A group of state attorneys general are calling for the replacement of Federal Housing Finance Agency head Edward DeMarco, saying his refusal to allow mortgage principle reductions is unduly prolonging the foreclosure crisis.
In a letter to President Obama and top Senate leaders, the nine state attorneys general called for the expedited appointment of a new, permanent head to the FHFA to replace DeMarco, who is the acting director. They said the refusal of the FHFA, under DeMarco's leadership, to allow principle reductions as part of a comprehensive mortgage modification policy is a direct impediment to the nation's economic recovery.
DeMarco was named by Obama in August 2009 to be the FHFA's acting director, which is supposed to be a temporary position. However, Obama's first choice for the post was blocked by Senate Republicans and he has not put forward a new nominee since then.
Oversees Fannie Mae, Freddie Mac
As conservator for Fannie Mae and Freddie Mac, the FHFA has authority over the two mortgage guarantors. Under DeMarco's leadership, the FHFA has refused to allow them to write off part of the principle of at-risk mortgages as part of a program of loan modifications for at-risk mortgages, saying it would be counter to the FHFA's mandate to conserve the financial assets of the two companies, which are now effectively owned by the taxpayers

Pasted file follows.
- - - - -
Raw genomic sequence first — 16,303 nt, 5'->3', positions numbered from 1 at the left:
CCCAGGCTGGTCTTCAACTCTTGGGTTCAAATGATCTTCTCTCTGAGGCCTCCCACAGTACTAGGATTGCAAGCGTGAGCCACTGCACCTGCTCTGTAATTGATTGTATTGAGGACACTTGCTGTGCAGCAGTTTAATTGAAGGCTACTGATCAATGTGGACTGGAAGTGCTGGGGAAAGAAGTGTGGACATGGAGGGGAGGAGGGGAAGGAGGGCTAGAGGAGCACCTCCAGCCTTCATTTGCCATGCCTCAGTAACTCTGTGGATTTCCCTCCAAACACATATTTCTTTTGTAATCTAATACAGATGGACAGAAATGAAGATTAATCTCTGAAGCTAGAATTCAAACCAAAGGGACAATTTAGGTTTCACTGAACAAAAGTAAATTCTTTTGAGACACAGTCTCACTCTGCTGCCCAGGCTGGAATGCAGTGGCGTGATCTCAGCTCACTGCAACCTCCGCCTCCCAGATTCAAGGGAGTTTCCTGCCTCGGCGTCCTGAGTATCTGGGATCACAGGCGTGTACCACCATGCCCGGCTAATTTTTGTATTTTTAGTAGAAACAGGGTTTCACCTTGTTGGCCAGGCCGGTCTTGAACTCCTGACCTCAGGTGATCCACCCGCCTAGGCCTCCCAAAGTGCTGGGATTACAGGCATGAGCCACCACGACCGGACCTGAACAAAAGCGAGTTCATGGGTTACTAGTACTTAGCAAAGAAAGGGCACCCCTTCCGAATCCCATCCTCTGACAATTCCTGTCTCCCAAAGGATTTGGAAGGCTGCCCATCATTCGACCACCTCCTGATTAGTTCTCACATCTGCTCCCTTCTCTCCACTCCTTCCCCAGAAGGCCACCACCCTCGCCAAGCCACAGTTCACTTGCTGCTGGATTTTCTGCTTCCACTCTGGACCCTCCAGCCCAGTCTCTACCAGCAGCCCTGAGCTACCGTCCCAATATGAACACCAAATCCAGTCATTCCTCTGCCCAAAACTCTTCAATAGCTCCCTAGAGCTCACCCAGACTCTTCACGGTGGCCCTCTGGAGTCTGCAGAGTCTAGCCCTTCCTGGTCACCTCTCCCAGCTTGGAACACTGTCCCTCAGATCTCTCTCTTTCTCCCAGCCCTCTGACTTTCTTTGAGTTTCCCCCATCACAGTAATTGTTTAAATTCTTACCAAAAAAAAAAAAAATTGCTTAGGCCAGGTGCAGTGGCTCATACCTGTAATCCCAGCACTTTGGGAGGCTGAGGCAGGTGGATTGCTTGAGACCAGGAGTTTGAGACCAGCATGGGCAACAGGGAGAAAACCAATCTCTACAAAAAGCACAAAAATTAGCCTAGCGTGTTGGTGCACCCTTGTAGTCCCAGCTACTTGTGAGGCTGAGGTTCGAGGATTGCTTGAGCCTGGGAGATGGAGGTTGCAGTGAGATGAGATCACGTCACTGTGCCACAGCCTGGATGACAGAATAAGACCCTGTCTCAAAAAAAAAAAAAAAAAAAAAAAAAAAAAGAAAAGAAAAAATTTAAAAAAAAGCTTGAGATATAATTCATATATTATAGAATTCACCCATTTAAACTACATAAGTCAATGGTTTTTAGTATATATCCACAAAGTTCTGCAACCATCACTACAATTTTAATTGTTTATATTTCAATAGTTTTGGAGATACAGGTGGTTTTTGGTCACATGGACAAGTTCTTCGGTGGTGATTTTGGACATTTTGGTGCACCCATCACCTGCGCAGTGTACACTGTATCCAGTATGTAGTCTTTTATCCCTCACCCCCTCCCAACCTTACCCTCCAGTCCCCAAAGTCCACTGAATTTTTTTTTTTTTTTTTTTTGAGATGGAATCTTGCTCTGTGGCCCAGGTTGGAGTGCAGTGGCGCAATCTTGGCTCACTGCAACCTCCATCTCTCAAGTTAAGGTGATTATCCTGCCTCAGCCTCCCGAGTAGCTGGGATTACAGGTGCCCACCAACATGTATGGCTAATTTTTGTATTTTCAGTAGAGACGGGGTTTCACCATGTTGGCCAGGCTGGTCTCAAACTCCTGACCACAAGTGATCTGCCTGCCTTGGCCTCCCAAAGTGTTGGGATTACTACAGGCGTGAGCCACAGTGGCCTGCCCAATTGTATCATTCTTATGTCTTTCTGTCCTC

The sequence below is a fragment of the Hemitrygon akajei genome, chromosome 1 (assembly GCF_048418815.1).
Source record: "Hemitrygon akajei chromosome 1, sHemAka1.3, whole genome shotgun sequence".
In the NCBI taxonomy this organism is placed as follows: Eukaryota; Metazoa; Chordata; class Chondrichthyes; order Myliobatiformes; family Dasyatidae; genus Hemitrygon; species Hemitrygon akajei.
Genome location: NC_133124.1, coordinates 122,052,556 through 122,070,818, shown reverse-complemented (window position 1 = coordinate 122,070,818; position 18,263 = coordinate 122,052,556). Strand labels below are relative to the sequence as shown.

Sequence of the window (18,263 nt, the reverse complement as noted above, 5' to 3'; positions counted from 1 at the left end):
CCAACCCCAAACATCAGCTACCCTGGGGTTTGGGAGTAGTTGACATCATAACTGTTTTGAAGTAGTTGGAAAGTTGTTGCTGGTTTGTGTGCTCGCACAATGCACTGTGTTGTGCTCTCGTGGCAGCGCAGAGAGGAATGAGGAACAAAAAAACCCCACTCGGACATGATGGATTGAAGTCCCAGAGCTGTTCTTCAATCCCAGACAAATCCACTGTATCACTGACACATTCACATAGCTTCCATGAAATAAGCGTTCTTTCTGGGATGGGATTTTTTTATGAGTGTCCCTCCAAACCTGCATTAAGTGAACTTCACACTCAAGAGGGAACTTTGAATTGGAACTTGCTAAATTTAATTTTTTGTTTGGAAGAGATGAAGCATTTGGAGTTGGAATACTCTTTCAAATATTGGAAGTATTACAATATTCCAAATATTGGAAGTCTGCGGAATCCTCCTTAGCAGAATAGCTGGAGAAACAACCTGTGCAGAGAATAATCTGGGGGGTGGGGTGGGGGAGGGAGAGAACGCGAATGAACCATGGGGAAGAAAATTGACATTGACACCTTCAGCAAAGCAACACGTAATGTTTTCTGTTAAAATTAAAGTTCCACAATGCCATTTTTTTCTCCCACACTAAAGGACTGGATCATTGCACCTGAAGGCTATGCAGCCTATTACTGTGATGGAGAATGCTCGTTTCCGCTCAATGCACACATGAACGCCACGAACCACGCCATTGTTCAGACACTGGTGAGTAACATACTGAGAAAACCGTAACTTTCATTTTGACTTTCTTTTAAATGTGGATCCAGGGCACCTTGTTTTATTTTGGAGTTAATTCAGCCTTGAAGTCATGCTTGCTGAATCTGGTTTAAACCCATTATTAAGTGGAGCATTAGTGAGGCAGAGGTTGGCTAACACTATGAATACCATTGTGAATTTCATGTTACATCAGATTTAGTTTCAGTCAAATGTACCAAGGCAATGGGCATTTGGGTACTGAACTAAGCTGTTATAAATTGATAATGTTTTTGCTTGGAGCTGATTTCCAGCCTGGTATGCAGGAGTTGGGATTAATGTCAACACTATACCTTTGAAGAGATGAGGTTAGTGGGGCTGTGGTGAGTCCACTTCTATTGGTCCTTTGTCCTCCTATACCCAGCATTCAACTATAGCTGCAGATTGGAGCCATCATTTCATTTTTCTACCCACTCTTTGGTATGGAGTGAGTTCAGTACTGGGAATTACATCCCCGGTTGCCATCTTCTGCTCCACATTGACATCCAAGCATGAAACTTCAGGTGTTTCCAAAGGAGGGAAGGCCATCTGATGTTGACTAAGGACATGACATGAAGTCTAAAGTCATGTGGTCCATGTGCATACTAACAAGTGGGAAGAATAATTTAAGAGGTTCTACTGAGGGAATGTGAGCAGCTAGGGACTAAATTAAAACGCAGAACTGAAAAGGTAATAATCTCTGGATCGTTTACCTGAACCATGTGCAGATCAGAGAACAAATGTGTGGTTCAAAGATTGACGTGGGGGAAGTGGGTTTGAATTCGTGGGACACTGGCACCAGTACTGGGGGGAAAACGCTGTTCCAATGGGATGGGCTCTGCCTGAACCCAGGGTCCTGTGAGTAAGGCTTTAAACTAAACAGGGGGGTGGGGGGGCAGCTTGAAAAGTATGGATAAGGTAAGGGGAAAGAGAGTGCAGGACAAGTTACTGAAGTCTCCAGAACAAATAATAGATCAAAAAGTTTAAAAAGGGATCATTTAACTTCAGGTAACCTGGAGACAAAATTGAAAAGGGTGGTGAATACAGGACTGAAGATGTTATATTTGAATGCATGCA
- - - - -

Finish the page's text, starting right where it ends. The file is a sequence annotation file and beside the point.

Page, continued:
The nine attorneys general, as well as other critics of the FHFA, argue that refusing to allow principle reductions on at-risk mortgages actually increases losses for Fannie and Freddie by allowing more borrowers to go into foreclosure.
"We have seen, firsthand, the positive impact of loan modifications, on our housing market, economy and communities," they wrote. They argued that such modifications, generally based on an assessment of the properties net present value, serves the dual purpose of helping borrowers stay in their homes while meeting the economic interests of lenders and investors.
"The FHFA's current policy actually reduces the value of its holdings portfolio," they wrote. "It is far more profitable for any financial institution to hold a portfolio of performing $200,000 mortgages that keeps families in their homes than a portfolio of non-performing $250,000 mortgages headed toward default. "
Worst of foreclosure crisis past
The attorneys generals' petition comes at a time when foreclosure crisis continues, but has lost much of its intensity from a couple years ago. The number of homes lost to foreclosure in February fell to its lowest level since late 2007, according to recent figures from RealtyTrac, and are down 25 percent from their level of one year earlier.
Loan modifications and principle reductions are a major element of the national foreclosure settlement that the federal government and 49 state attorneys general reached with five major banks one year ago.
The letter was signed by the following state attorneys general: Martha Coakely, Massachusetts; Kamala Harris, California; Lisa Madigan, Illinois; Ed Schneiderman, New York: Joseph "Beau" Biden III, Delaware: and Douglas Gansler, Maryland.